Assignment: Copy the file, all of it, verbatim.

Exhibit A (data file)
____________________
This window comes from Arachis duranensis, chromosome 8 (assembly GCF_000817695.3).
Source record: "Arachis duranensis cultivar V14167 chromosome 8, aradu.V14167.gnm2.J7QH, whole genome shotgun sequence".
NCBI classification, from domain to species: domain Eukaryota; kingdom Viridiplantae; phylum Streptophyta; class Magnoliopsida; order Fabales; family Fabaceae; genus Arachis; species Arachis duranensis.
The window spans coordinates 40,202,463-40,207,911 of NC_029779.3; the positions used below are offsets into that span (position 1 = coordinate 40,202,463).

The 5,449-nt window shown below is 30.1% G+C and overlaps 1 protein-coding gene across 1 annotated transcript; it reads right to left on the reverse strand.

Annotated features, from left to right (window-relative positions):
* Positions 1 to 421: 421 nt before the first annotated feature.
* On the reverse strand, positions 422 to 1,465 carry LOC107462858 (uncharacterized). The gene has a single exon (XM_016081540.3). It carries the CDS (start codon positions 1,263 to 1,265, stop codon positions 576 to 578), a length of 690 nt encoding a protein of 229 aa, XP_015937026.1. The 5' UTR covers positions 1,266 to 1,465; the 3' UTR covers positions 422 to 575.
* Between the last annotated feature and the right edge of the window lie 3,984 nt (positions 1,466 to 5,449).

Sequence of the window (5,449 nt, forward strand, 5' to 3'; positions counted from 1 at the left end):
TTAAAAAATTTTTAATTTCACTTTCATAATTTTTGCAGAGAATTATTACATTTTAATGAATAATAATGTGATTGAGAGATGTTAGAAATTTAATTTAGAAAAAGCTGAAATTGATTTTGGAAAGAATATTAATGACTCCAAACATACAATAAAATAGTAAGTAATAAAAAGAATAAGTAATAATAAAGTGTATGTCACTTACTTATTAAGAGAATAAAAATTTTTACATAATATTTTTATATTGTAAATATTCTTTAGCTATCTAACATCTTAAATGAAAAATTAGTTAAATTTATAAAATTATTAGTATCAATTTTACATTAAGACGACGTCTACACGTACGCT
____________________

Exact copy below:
This window comes from Arachis duranensis, chromosome 8 (assembly GCF_000817695.3).
Source record: "Arachis duranensis cultivar V14167 chromosome 8, aradu.V14167.gnm2.J7QH, whole genome shotgun sequence".
NCBI classification, from domain to species: domain Eukaryota; kingdom Viridiplantae; phylum Streptophyta; class Magnoliopsida; order Fabales; family Fabaceae; genus Arachis; species Arachis duranensis.
The window spans coordinates 40,202,463-40,207,911 of NC_029779.3; the positions used below are offsets into that span (position 1 = coordinate 40,202,463).

The 5,449-nt window shown below is 30.1% G+C and overlaps 1 protein-coding gene across 1 annotated transcript; it reads right to left on the reverse strand.

Annotated features, from left to right (window-relative positions):
* Positions 1 to 421: 421 nt before the first annotated feature.
* On the reverse strand, positions 422 to 1,465 carry LOC107462858 (uncharacterized). The gene has a single exon (XM_016081540.3). It carries the CDS (start codon positions 1,263 to 1,265, stop codon positions 576 to 578), a length of 690 nt encoding a protein of 229 aa, XP_015937026.1. The 5' UTR covers positions 1,266 to 1,465; the 3' UTR covers positions 422 to 575.
* Between the last annotated feature and the right edge of the window lie 3,984 nt (positions 1,466 to 5,449).

Sequence of the window (5,449 nt, forward strand, 5' to 3'; positions counted from 1 at the left end):
TTAAAAAATTTTTAATTTCACTTTCATAATTTTTGCAGAGAATTATTACATTTTAATGAATAATAATGTGATTGAGAGATGTTAGAAATTTAATTTAGAAAAAGCTGAAATTGATTTTGGAAAGAATATTAATGACTCCAAACATACAATAAAATAGTAAGTAATAAAAAGAATAAGTAATAATAAAGTGTATGTCACTTACTTATTAAGAGAATAAAAATTTTTACATAATATTTTTATATTGTAAATATTCTTTAGCTATCTAACATCTTAAATGAAAAATTAGTTAAATTTATAAAATTATTAGTATCAATTTTACATTAAGACGACGTCTACACGTACGCT